When I left private practice five years ago, it was challenging for groups to hire partners, confronting differences in values. Millennials seeking employment had different priorities and lots of options. Post-pandemic, the landscape has radically changed. Like nursing, the global shortage of radiologists has practices struggling to find new hires willing to work the hours regardless of the pay. Those who’ve survived the trenches are tired. Love is lost. Did paper fish become less inspiring? Why aren’t previous methods of operating yielding the same devotion?
If you grew up believing your work defines you, it could be hard to find self-worth in anything but work. When pandemic demands on health care workers exceeded the capabilities of most humans, the reward was no longer commensurate with the sacrifices. Self-worth plunged as lots of us didn’t have the skills for sustainability.
Self-worth is an inside job. Obtaining it outside of self is possible but not sustainable. Many accomplished, high-achieving adults have no idea who they are outside of work. That used to be me, unable to sustain my well-being in medical culture but lacking any identity outside of it. Sustainable well-being relies on having the emotional tools to support oneself, regardless of circumstances, and requires time, energy, and attention to develop.
If you’re looking for sustainable well-being, you can only do you, a task requiring a diet high in self-love. Nothing else works long-term. We’ve all sacrificed our well-being for what we believe is more important than our well-being. Achievements, fulfilling obligations, and winning approval are measures of success in our world, but are they sustainable on a personal level? The mass exodus from medicine suggests many are answering “no,” yet they’re confused about the role work is now supposed to play in their lives.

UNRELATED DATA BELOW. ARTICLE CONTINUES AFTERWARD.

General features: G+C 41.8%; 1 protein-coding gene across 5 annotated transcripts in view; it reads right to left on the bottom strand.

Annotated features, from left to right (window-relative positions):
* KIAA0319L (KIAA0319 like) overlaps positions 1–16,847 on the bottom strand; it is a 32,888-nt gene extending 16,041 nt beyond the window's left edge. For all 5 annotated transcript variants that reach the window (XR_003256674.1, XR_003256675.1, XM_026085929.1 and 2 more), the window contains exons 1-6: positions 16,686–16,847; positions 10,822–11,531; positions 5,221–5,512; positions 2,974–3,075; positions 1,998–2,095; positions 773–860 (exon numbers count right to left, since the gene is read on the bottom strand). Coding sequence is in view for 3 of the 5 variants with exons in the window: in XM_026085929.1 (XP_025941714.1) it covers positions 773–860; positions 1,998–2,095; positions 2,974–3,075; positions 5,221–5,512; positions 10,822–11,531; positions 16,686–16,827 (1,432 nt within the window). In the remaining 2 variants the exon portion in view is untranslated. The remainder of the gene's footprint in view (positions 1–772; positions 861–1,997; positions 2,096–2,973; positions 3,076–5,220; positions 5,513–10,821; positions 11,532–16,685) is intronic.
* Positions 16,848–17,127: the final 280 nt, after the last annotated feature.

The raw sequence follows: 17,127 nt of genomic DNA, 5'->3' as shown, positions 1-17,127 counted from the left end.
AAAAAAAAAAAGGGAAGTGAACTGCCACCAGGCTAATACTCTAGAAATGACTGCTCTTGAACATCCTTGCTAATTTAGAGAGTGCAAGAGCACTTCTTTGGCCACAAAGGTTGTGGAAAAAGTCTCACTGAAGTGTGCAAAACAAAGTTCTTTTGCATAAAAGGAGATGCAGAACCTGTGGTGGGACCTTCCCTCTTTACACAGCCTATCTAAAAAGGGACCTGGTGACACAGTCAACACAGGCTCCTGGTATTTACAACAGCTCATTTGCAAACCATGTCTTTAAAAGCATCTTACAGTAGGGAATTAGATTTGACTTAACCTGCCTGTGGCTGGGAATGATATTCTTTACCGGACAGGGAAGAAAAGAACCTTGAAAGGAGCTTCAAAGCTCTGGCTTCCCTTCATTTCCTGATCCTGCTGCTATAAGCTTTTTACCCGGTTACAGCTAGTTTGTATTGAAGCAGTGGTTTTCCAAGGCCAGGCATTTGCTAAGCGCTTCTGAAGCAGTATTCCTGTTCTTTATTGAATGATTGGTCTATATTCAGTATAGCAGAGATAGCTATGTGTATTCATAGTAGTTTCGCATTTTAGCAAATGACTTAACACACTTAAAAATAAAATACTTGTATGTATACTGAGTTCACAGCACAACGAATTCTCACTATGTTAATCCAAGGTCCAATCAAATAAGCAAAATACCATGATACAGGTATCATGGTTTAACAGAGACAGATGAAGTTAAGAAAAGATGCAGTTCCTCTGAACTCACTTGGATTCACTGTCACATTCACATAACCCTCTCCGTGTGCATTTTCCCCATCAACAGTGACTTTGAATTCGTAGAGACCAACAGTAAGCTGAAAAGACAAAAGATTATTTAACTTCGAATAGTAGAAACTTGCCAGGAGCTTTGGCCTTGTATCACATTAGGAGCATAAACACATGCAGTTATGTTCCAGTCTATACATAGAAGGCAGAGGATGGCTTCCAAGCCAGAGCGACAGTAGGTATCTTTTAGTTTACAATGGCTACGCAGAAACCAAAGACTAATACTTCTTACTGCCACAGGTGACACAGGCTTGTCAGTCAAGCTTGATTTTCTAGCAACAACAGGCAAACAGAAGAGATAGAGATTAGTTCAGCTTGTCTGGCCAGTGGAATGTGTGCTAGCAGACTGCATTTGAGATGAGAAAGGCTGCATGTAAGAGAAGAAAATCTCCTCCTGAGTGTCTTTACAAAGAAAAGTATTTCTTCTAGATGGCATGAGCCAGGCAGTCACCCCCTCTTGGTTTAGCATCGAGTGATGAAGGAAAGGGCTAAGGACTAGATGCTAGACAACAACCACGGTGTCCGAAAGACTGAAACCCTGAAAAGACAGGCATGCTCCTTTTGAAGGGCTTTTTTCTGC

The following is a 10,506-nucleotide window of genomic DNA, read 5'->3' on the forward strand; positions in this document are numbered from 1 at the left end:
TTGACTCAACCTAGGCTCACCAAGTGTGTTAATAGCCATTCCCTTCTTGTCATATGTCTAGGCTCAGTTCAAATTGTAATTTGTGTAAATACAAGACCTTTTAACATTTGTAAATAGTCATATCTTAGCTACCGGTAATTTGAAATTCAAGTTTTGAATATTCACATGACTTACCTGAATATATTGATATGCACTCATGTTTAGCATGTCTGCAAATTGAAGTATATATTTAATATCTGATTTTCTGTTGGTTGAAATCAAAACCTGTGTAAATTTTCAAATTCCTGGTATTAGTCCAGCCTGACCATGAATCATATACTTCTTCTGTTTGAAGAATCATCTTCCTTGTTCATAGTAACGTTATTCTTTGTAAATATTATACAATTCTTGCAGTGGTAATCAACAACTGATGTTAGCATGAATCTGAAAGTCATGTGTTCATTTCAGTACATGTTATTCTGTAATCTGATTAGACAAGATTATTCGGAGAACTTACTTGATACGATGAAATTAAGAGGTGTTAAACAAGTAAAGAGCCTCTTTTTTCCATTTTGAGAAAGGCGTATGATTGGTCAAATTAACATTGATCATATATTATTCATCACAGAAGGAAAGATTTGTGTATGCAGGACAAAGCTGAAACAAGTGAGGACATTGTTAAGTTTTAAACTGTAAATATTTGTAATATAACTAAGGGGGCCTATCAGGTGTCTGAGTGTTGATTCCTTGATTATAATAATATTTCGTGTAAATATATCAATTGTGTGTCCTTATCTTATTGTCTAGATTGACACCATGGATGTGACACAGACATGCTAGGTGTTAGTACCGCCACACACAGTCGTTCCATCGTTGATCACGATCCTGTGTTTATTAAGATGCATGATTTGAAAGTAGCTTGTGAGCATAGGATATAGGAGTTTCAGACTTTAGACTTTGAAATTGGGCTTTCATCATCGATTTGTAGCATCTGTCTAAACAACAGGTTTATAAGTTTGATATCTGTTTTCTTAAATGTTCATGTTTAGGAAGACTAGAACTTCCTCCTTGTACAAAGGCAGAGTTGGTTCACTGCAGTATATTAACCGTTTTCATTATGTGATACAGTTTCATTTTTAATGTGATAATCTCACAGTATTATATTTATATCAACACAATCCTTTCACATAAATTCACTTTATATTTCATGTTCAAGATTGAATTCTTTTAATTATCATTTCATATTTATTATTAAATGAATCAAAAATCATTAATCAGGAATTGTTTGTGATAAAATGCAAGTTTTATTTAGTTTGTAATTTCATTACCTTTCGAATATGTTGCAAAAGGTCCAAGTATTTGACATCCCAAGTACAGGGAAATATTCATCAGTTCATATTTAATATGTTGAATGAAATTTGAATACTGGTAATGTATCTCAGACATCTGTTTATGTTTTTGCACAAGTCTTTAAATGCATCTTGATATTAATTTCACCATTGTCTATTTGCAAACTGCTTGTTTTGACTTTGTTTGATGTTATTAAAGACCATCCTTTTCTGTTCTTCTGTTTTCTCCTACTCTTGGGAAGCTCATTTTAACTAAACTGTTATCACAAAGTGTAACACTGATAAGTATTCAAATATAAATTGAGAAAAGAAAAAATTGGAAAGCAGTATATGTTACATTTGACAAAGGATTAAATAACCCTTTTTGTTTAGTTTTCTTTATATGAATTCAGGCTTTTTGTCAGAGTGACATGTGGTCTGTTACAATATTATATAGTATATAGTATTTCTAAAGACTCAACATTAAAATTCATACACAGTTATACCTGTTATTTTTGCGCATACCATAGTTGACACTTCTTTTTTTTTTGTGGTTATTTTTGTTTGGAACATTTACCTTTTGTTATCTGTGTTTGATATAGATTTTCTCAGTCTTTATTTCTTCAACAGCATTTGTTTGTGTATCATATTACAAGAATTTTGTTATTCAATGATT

I recently spoke with a 14 year old struggling with perfectionism. They love learning. They love the feeling they get when they work really hard and accomplish their goals. They also confided having anxiety about how to enjoy summer break when they won’t be “earning” their downtime, excited for school to start again so they’ll feel more productive, and not yet able to comprehend that this struggle will haunt them forever if they don’t attribute their self-worth to something inherent in themselves.
The Dalai Lama, when asked what surprised him most about humanity, said: “Man. Because he sacrifices his health in order to make money. Then he sacrifices money to recuperate his health. And then he is so anxious about the future that he does not enjoy the present; the result being that he does not live in the present or the future; he lives as if he is never going to die, and then dies having never really lived.”
Who did you become when you loved your medical career more than you loved yourself? Did you choose medicine because you loved it or because you couldn’t love yourself if you didn’t?